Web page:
Care for your priest

by Peter Knox SJ


Last Tuesday, we were shocked to hear about the murder of three Coptic Orthodox monks in Cullinan. And on Wednesday, to hear about the fatal shooting of a young Zambian Kiltegan missionary priest in Tzaneen. A few days earlier, a priest had been stabbed in Soweto, losing an eye.


All four of the murdered priests were missionaries from other African countries, which led one automatically to speculate that there might have been some xenophobic excuse for their murders. But that line of thought was quickly retired when the police took an Egyptian man into custody the day after the monks’ murder. 


An Egyptian friend had previously mentioned to me that the monastery is really poor and that the monks live from hand to mouth, with very little outside financial support. So, the theory of robbery being a motive for the murders was soon laid to rest. Similarly, in the case of the young Zambian missionary, nothing was taken from the scene of the revolting crime. 


One colleague remembered the archbishop’s words when Fr Louis Blondel, a Missionary of Africa,  was killed in 2009: to “take care of our priests.” …. (or was it when Fr Lionel Sham was killed, also in 2009?). A colleague observed that for many people, “take care of our priests” means giving them a superior brand of whisky. What a scandal, if you think of it! Another asked why priests need special care when they are educated, employed, and men. There are many more vulnerable people in the country who can be robbed, raped, killed or injured. Is this clericalism at play: that the priest’s life is more precious than anyone else’s?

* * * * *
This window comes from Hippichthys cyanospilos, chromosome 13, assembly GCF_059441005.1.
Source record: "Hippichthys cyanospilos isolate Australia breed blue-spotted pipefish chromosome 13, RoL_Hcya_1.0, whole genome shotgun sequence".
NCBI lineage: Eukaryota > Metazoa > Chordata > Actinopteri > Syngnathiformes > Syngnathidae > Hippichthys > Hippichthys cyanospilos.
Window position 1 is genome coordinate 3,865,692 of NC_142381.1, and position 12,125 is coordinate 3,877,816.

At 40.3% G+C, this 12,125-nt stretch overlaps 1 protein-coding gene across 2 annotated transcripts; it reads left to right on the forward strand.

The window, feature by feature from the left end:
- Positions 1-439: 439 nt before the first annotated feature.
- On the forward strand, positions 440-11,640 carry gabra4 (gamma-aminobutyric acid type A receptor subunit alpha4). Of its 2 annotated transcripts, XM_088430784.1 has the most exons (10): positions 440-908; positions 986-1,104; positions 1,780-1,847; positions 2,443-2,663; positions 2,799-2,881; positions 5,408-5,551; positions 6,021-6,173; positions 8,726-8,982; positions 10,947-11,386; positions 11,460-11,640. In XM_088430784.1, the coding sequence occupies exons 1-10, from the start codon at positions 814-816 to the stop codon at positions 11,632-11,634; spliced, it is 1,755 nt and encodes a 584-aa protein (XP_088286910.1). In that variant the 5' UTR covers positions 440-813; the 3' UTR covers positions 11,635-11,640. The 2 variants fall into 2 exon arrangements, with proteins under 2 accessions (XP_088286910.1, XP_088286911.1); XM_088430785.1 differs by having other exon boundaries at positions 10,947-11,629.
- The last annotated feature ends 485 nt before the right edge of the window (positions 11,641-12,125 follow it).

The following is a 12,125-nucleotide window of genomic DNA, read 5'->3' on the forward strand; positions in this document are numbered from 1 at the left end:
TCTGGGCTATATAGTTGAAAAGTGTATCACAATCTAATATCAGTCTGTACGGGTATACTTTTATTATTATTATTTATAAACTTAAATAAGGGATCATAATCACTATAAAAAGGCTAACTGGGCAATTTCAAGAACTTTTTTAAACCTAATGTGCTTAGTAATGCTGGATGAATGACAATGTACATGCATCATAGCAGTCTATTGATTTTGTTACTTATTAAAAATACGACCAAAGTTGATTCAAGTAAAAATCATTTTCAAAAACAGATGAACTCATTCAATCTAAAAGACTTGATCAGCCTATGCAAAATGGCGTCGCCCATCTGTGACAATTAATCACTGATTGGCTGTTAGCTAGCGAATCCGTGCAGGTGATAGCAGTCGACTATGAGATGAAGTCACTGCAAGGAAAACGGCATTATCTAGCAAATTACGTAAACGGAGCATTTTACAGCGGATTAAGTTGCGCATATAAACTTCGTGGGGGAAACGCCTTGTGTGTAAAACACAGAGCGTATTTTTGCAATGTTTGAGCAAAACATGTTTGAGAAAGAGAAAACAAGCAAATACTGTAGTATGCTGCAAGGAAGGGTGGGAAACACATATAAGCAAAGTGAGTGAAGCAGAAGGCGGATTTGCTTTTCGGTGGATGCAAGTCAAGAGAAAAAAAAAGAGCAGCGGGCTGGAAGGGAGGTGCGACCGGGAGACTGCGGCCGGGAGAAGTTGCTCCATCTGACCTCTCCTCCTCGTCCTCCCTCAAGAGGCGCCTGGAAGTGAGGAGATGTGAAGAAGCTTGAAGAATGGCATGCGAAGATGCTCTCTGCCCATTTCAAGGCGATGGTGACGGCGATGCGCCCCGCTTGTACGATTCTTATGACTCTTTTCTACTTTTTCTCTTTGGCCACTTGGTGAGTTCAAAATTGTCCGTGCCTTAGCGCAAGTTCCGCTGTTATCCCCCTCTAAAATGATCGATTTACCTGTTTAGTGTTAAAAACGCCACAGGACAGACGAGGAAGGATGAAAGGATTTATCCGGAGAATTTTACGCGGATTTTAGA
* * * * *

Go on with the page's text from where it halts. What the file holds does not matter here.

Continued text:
Do we give the impression that the church has lots of money and valuables? Or perhaps the point is that most priests live alone in a presbytery, often on large parish properties, and are sometimes perceived as a “soft touch.” Obviously, this doesn’t apply to our three Coptic monks or Fr Blondel, who all lived in communities. In 2013, Archbishop Tlhagale urged parishes to step up their security. But priests also have to be available to help poor people who approach them, and this occasionally leaves them vulnerable. 


This morning, I chatted with a friend who left South Africa to raise his family in Britain. He sent a message of condolences and prayer for my safety, praying that God grants all priests adequate protection. My immediate, appreciative reply was: “Thank you so much… We are all stunned. It is really sad.”


But on reflection, I realise that we are not all stunned: Tragically, murder has become one of the day-to-day facts of life in South Africa, the murder capital of the world. To protect ourselves from the shock, we play guessing games about what happened and why. Even when four priests are killed in two days.





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